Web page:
How to survive Poison Ivy this Summer?

A dermatologist in the United States has revealed clarified vital facts about poison ivy, and how to avoid it this summer. His medical updates were in response to varying reports and frightening rumours which claimed the plant could be much stronger and cause higher rates of itchy rashes. The oil in the Ivy specie’s leaves, stems and roots are the reason for rashes in 75% of the U.S. population.

A professor at Pennsylvania State University at Hershey, Dr.David Adams informed that poison ivy’s sternness and number of cases have made a little change during the past 15 years as per The Sun Daily.

The most interesting fact is the time span, in which a skin irritation grows to depend upon on an earlier contract to urushiol oil. In the initial stage victims, the irritating symptoms tend to appear within 7 to 10 days after the contract with poison ivy. The rashes have breakouts within two or three days. The rash is not at all contiguous

Also, airborne oil ceases to breakouts. People should stay away from yard fire that carries out burning poison ivy plants, as contact to the smoke could boost up skin swelling and itchiness.

However, poison ivy rashes mostly affects people while people plucking weeds from areas, which includes front yards. Therefore, after working in the yard, people must clean their garden tools and work clothes.

Adams explained furthermore, though he treats Poison ivy rash victims mostly in summer, he also has found a number of victims during winter as well, as during winter holidays, when people remove dead vines from Christmas leaves, the ururshiol remains very powerful and unsafe.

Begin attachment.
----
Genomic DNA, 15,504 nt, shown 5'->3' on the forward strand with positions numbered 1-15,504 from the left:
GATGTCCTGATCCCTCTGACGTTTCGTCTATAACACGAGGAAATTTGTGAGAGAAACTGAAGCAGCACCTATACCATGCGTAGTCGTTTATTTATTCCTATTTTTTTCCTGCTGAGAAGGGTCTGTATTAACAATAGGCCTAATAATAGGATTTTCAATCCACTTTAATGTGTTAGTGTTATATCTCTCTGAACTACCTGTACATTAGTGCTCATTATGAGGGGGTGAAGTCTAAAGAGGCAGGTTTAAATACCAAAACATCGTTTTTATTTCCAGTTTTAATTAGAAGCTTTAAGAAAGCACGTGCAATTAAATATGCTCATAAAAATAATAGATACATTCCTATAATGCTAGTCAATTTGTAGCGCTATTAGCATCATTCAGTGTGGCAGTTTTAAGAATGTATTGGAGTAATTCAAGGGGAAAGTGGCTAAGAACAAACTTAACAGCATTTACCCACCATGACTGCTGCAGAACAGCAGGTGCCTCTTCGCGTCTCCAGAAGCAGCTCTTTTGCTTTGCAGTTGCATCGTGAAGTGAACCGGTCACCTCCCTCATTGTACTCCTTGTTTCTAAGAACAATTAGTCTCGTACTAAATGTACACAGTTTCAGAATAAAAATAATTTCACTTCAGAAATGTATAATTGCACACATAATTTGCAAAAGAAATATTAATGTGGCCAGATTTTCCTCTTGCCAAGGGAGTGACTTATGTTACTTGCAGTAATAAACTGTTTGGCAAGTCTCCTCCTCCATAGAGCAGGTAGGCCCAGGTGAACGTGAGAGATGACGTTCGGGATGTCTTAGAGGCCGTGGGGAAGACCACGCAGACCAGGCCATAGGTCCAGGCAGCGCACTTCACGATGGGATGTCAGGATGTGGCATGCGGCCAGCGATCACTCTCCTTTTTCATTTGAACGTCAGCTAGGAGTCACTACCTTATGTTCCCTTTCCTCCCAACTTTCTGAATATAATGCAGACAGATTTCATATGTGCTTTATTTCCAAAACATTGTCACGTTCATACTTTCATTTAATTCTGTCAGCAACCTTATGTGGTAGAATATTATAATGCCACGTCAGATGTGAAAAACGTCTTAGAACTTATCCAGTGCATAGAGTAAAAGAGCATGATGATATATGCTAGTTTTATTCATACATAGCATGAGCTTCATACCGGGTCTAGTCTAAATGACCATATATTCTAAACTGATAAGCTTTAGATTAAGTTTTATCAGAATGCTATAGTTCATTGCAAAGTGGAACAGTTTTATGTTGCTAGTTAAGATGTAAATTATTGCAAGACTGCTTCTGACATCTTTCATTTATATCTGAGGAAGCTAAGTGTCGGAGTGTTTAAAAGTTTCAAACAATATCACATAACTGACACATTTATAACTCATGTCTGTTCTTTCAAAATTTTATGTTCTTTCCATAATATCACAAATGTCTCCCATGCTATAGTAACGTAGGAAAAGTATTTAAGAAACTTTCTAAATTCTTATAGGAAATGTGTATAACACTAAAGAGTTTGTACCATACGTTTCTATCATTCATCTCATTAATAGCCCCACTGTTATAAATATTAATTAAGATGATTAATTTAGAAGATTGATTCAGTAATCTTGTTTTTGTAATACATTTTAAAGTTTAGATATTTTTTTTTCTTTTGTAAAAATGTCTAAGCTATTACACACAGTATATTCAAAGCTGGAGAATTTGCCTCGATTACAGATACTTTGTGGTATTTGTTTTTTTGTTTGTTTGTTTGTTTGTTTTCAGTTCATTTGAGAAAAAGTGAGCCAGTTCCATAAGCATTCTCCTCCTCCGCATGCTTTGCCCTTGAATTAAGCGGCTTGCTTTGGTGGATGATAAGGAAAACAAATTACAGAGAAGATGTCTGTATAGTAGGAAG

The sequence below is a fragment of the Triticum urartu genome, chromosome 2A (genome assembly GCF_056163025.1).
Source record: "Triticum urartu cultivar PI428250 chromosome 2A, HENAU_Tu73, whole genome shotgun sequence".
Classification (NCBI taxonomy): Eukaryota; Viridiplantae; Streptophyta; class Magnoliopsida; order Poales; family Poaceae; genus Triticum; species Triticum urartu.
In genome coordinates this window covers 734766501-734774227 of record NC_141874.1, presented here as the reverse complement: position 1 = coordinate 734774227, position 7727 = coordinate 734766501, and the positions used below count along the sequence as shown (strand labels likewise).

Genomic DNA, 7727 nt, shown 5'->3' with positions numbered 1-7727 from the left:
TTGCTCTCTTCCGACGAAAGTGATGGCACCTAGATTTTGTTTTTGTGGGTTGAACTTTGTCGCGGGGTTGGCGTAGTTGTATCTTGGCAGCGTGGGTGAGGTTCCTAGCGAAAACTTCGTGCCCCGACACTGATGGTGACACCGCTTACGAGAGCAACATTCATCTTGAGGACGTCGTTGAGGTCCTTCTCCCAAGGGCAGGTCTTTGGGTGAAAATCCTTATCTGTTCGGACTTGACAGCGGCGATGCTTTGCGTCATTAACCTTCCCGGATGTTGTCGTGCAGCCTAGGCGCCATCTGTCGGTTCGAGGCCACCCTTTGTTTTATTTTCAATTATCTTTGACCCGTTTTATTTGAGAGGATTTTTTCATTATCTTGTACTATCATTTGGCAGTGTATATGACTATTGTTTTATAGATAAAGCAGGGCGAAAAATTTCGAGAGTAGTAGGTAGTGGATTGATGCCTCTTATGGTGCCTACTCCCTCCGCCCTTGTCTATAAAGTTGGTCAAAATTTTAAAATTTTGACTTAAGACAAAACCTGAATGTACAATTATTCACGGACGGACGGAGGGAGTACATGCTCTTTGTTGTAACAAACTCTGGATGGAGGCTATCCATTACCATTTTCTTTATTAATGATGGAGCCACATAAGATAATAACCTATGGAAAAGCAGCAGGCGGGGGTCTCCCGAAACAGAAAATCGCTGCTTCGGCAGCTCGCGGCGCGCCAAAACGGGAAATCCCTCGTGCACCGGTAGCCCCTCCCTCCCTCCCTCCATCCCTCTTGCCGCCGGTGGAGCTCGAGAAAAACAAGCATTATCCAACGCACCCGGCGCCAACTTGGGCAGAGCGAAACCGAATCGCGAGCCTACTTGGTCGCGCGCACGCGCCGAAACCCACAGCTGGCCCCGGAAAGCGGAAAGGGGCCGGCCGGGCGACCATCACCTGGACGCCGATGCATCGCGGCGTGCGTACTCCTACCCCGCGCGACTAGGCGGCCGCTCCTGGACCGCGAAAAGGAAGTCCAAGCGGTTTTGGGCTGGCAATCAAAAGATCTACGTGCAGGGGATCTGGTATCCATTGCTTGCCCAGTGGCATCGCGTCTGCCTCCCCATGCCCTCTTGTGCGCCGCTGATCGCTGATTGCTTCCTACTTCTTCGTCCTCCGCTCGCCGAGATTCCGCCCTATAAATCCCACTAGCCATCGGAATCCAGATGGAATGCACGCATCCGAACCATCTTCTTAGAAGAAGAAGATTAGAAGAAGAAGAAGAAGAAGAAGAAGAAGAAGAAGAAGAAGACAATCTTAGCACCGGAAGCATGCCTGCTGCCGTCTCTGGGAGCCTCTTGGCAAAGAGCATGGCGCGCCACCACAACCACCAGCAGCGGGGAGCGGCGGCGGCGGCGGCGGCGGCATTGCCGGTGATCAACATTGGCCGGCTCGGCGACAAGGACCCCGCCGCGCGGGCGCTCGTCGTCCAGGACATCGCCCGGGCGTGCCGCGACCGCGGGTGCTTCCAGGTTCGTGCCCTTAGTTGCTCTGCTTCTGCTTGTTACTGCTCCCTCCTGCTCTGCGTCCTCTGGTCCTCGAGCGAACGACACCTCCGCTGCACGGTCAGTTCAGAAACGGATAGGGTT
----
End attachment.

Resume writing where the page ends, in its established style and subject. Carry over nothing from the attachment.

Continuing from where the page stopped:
How to treat Poison Ivy Rashes?

People with rashes can use calamine lotion and cortisone for the cure of insignificant and fewer rashes. In the meantime, a prescribed medication such as creams can aid to unadorned cases.

It also stated that One-fourth of individuals do not have any chemical reaction to Toxicodendron radians. Most of the people suffer from a poison ivy rash because of the urushioil oil, a vibrant liquid.

The good news about the creepy plant is that, only skin interact-action will not lead to a break out of rash, according to CTV News

Adams clarified that leaves, stems, or roots have to be broken for the oil to be leaked out. A poison ivy rash itself isn’t contagious. Blister fluid doesn’t contain urushiol and won’t spread the rash. In addition, fortunately, you can’t get poison ivy from another person unless you’ve had contact with urushiol that’s still on that person or on his or her clothing.

Dr. Adams has seen the various ways a person can come into contact with the oil and says, “The most common method, though, is that someone is pulling out weeds and then they rub an eyelid or something.”


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